Pope says “special case” African culture won’t tolerate homosexuality


Pope Francis (Pic: Jeffrey Bruno)

Pope Francis has acknowledged the fervent opposition from African Catholics regarding his more inclusive approach to homosexuality and same-sex relationships.

The Vatican, under Francis’s leadership, has gradually adopted a more receptive attitude towards LGBTQI+ individuals.

In December, the church even sanctioned limited blessings by priests for people in same-sex relationships, a step previously deemed unthinkable.

Uproar Among African Catholic Leaders

This move triggered an uproar among conservative traditionalists, particularly from African Catholic leaders.

In January, the Symposium of Episcopal Conferences of Africa & Madagascar (SECAM), representing African Catholic bishops, responded with a letter rejecting any acceptance of homosexuality or same-sex unions.

Cardinal Fridolin Ambongo Besungu, the Archbishop of Kinshasa and President of SECAM, cited biblical condemnations of homosexuality and insisted that it is especially unacceptable in Africa.

“The cultural context in Africa, deeply rooted in the values of the natural law regarding marriage and family, further complicates the acceptance of unions of persons of the same sex, as they are seen as contradictory to cultural norms and intrinsically corrupt,” he wrote.

He asserted that “We, the African Bishops, do not consider it appropriate for Africa to bless homosexual unions or same-sex couples because, in our context, this would cause confusion and would be in direct contradiction to the cultural ethos of African communities.”

Pope Francis Acknowledges African Resistance

In an interview published by La Stampa newspaper on Monday, Pope Francis acknowledged the resistance against LGBTQI+ tolerance, stating that those who strongly oppose it “belong to small ideological groups.”

However, he added, “A special case is Africans: for them, homosexuality is something ‘bad’ from a cultural point of view; they don’t tolerate it.”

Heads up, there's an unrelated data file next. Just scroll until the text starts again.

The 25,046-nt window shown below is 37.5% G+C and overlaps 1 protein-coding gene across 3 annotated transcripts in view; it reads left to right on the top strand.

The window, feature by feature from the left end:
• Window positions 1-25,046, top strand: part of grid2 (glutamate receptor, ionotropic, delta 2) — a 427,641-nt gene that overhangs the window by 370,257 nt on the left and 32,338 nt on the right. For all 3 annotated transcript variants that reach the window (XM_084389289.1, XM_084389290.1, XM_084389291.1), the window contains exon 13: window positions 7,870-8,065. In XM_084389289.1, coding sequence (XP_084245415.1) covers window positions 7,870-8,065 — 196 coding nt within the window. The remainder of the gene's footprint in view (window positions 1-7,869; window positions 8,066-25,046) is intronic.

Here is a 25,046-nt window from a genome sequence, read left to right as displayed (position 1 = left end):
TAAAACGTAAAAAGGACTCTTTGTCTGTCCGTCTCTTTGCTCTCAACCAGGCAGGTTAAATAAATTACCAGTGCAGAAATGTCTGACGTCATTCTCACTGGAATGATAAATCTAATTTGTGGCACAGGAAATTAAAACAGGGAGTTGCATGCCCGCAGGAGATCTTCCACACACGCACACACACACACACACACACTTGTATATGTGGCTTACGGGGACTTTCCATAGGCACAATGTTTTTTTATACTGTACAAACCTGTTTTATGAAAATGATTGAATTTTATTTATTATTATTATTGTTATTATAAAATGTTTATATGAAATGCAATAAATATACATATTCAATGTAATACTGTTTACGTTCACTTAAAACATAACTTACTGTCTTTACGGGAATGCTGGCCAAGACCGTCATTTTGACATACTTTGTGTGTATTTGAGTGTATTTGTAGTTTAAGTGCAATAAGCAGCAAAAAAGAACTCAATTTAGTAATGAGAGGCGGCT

The irony lies in the fact that LGBTQI+ intolerance and the criminalisation of homosexuality in Africa are widely recognised as having their roots in colonialism, primarily through European churches.

In more recent years, this has been fueled by American Christian evangelists and groups that have sought to influence policies and laws on the continent by vilifying LGBTIQ+ people as a threat to families and children.

Namibian LGBTQI+ activist Omar van Reenen pointed this out on X, tweeting: “No Pope Francis, incorrect. African culture has always celebrated, respected, and welcomed LGBTQI+ persons in our communities.”

Van Reenen continued, “It is colonialism, apartheid & religious extremism that is influencing Africans to be intolerant. Hate from Church leaders funded by Family Watch Int. [a fundamentalist Christian lobbying organisation].”

Positive Steps Amidst Doctrinal Challenges

In November, the Vatican also confirmed that transgender individuals, including those who have undergone medical transitions, can be baptised as Catholics and are eligible to serve as godparents and witnesses.

Despite these positive developments, official Catholic doctrine continues to define same-sex intimacy as “[acts] of grave depravity,” “intrinsically disordered,” and “contrary to the natural law.”

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